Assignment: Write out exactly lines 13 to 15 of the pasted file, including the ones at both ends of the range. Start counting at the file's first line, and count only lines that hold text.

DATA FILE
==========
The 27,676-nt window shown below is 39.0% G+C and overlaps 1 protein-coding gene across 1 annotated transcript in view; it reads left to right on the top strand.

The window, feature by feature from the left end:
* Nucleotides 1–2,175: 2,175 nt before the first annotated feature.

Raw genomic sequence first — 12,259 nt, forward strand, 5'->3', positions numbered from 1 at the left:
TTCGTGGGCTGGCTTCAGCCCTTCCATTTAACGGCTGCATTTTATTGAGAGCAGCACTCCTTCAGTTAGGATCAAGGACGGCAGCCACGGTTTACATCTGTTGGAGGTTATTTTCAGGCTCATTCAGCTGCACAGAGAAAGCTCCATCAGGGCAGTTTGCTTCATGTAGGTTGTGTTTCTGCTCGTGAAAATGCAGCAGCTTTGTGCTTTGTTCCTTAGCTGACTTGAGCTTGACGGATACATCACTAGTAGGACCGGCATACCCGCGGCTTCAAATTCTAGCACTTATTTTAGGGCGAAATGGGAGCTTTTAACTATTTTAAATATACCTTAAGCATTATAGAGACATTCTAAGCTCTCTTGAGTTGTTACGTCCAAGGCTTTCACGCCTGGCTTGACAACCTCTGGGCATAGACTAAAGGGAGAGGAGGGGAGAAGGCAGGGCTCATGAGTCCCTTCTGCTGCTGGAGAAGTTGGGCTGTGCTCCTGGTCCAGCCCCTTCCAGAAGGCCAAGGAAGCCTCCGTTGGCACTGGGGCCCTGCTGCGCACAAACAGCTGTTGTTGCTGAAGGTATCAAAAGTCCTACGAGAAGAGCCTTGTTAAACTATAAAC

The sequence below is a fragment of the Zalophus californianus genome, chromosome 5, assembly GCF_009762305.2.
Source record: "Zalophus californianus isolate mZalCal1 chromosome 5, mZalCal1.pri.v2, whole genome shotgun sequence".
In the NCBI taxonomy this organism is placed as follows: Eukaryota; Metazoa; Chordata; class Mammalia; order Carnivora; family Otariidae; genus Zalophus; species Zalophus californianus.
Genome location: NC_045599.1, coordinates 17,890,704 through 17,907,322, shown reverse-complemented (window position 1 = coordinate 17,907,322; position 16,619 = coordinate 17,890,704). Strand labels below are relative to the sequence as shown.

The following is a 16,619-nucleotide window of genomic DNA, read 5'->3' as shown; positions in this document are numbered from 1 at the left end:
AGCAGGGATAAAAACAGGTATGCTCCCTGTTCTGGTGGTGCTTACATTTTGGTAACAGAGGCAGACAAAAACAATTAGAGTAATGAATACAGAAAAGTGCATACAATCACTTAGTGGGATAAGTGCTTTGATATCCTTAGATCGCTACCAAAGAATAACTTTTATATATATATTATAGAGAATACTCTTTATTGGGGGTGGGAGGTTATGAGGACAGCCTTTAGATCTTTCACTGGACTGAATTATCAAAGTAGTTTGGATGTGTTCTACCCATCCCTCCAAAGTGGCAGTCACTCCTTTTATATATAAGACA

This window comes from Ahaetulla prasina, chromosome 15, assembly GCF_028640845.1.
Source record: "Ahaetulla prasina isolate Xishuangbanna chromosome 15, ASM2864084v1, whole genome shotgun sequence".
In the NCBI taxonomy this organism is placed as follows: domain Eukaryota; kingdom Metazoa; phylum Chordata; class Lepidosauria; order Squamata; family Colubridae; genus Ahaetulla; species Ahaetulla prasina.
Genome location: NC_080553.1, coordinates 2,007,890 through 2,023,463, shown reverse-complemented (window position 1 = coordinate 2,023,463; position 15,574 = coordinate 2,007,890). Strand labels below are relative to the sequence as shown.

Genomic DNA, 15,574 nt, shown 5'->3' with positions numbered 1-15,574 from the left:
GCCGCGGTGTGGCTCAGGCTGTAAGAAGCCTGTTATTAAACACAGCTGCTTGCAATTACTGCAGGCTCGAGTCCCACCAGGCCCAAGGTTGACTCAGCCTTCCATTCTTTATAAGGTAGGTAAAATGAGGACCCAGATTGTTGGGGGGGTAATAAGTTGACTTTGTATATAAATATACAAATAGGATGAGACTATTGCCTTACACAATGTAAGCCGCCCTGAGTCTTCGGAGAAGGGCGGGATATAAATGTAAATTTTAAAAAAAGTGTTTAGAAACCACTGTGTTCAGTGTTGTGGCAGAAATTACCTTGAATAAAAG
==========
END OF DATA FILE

Source record: "Ahaetulla prasina isolate Xishuangbanna chromosome 15, ASM2864084v1, whole genome shotgun sequence".
In the NCBI taxonomy this organism is placed as follows: domain Eukaryota; kingdom Metazoa; phylum Chordata; class Lepidosauria; order Squamata; family Colubridae; genus Ahaetulla; species Ahaetulla prasina.
Genome location: NC_080553.1, coordinates 2,007,890 through 2,023,463, shown reverse-complemented (window position 1 = coordinate 2,023,463; position 15,574 = coordinate 2,007,890). Strand labels below are relative to the sequence as shown.